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Why brand identity is a promise you need to keep every day

7 Mins

Creative director John Hegarty, whose name appears above the door of global advertising behemoth Bartle, Bogle and Hegarty, made his advertising agency famous in the 1980s with brand identity work created for one of its clients, Levi jeans.

Those with long enough memories and now-faraway birth dates will remember a young man entering a crowded launderette, taking off his 501s and placing them in a tumble dryer wearing only his boxer shorts. Much to the delight of everyone else in the launderette and the TV watching population, the advertisement not only shifted denim by the lorryload, it reinvented Levis and made advertising history.

Yet, amongst the aficionados of the advertising world, it was a slogan for Levis penned by Hegarty that made waves. A simple poster showing a herd of white sheep facing one direction and a black sheep facing the other bore the line: “When the World Zigs, Zag.”

If you visit BBH’s website you’ll see the ad on its home page, so proud is it of work done 30 years ago. Simply and beautifully it encapsulates what is at the heart of branding, advertising and all marketing – differentiation – and through differentiation, innovation. A pair of jeans is a pair of jeans. Until it becomes a brand of jeans. Anyone with a slightly shorter memory may remember Apple’s iconic advertising Think Different, with a picture of Albert Einstein. Smart people think differently, they innovate.

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The BHH Levi’s campaign has stood the test of time

While I was MD at Dyson, we specialised in making products that zagged. We also created a brand identity that stood out head and shoulders from its competitors and became synonymous with innovation. Today, as CEO of TaxCalc, I see many players in the tax and accounting software business, companies fighting to compete for voice, market share and customer loyalty. I know that we aren’t the biggest (yet), and we’re certainly not the smallest, but our ace card comes in our singleminded commitment to being a company and a brand that stands for something different: – innovation.

Readers of my column will know that our brand mantra at TaxCalc is Innovation In Practice. Innovation to us is not only about creating products that do a better job, it’s about continually seeking to improve in everything we do. Yes I bang on about it at every given opportunity because although I believe it’s an ethos ingrained into our corporate DNA, it still needs reiterating time and time again to embed into the hearts, minds and behaviours, particularly as we are a growing company continually taking on new staff.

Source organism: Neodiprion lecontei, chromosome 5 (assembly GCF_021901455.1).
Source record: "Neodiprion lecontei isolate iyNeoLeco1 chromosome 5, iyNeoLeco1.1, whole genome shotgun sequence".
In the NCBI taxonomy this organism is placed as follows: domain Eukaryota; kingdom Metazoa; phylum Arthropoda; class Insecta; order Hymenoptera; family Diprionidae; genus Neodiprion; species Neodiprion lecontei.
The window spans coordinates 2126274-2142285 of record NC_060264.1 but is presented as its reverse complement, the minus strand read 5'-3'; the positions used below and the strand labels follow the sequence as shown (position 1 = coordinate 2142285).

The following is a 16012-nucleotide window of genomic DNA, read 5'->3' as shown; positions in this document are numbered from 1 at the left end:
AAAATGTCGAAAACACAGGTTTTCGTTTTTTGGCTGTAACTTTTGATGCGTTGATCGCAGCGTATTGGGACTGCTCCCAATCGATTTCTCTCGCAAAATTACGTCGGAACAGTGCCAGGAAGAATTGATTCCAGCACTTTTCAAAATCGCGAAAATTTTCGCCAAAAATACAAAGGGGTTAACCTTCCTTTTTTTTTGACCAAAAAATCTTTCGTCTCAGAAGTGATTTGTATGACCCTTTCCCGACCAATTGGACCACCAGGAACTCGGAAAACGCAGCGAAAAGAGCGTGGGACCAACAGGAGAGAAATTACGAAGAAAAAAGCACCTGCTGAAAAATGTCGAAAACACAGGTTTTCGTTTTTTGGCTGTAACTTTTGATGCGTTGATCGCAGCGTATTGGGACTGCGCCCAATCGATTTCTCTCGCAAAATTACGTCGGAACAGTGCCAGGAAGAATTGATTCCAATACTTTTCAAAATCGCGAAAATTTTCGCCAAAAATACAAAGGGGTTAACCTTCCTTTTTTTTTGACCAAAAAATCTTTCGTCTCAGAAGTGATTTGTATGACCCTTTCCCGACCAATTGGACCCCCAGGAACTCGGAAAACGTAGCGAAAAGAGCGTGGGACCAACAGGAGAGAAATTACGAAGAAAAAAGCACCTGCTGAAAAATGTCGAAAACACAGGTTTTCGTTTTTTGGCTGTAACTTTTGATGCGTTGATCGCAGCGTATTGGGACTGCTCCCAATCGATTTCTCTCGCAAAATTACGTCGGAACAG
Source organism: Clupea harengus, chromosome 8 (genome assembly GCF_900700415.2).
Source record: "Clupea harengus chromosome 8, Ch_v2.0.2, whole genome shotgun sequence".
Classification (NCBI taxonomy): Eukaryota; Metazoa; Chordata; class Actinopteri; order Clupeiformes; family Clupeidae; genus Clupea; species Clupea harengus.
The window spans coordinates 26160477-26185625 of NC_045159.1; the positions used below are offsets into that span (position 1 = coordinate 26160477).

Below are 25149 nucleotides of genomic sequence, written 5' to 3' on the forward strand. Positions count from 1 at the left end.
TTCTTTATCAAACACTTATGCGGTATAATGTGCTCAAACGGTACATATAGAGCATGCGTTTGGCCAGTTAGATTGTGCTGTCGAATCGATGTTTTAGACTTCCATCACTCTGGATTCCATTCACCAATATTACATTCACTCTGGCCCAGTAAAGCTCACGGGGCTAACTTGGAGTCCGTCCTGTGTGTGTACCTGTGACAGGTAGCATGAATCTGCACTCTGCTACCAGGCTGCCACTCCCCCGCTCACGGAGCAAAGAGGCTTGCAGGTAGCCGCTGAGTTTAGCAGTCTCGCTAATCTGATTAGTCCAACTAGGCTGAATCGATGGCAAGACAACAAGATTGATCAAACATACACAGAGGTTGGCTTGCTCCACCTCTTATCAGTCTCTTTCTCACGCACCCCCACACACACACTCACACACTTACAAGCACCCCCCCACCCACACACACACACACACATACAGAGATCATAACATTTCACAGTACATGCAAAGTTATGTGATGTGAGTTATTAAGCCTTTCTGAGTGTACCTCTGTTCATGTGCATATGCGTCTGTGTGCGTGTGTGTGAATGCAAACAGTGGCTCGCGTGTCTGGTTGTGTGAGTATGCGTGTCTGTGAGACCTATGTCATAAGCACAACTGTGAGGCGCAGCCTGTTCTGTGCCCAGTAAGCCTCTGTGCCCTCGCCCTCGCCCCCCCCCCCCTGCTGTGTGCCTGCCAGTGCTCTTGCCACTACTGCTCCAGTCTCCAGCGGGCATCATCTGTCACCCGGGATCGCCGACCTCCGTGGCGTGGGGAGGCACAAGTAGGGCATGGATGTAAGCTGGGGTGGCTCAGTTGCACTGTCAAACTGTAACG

Having a successful brand culture (I don’t know if I’m coining the phrase or not) means encouraging our people to become consciously competent in their thinking and attitudes. By this I mean that we all understand our philosophy and ambitions and bring that understanding into our everyday working practices. Over time I’d love for us all to become unconsciously competent, so that “innovation” is second nature in our thinking and actions. Guardian columnist Victoria Neumark was quoted as saying: “A really good brand takes the risk out of buying.” This level of trust can only be achieved by having a brand that works on every level.

A memorable brand should be a reflection of everything it stands for: great products, service and people. A memorable brand is one of the most powerful assets a company can have. Think Audi, Waitrose, British Airways. Think Lidl, Hyundai, Easy Jet. You always know what you’re going to get when you see these brands.

These days, with Brexit, General Elections, and tensions on global politics, currency and trade, having a strong brand is more important than ever. It reassures our customers and tells them that they are safe in our hands. It also sends a message to our competitors that we’re ready to take them on.

So, while I believe a successful brand should be much more than a pretty logo and a nice website or packaging, the way a brand looks is still hugely important. That’s why big brands like Nike, Coca Cola, Apple, GEC, IBM and many more besides spend millions each year on preserving and developing their brand identity to remain relevant and reassuring to their stakeholders.

For the past three months the creative team and I have been working on developing our visual identity to reflect who we are, what we offer and the niche we occupy in our marketplace. Ours was a brand refresh – we didn’t need to start from scratch but built instead on the foundations of the fantastic reputation we already have. We will be unveiling the new brand at Accountex, the go-to exhibition for our industry in May. We’re very proud of it, so please do look out for it.

“A brand represents a promise we need to keep every day.” If there’s one thought I can leave you with, it would be this. Long may we work hard to live up to that promise.

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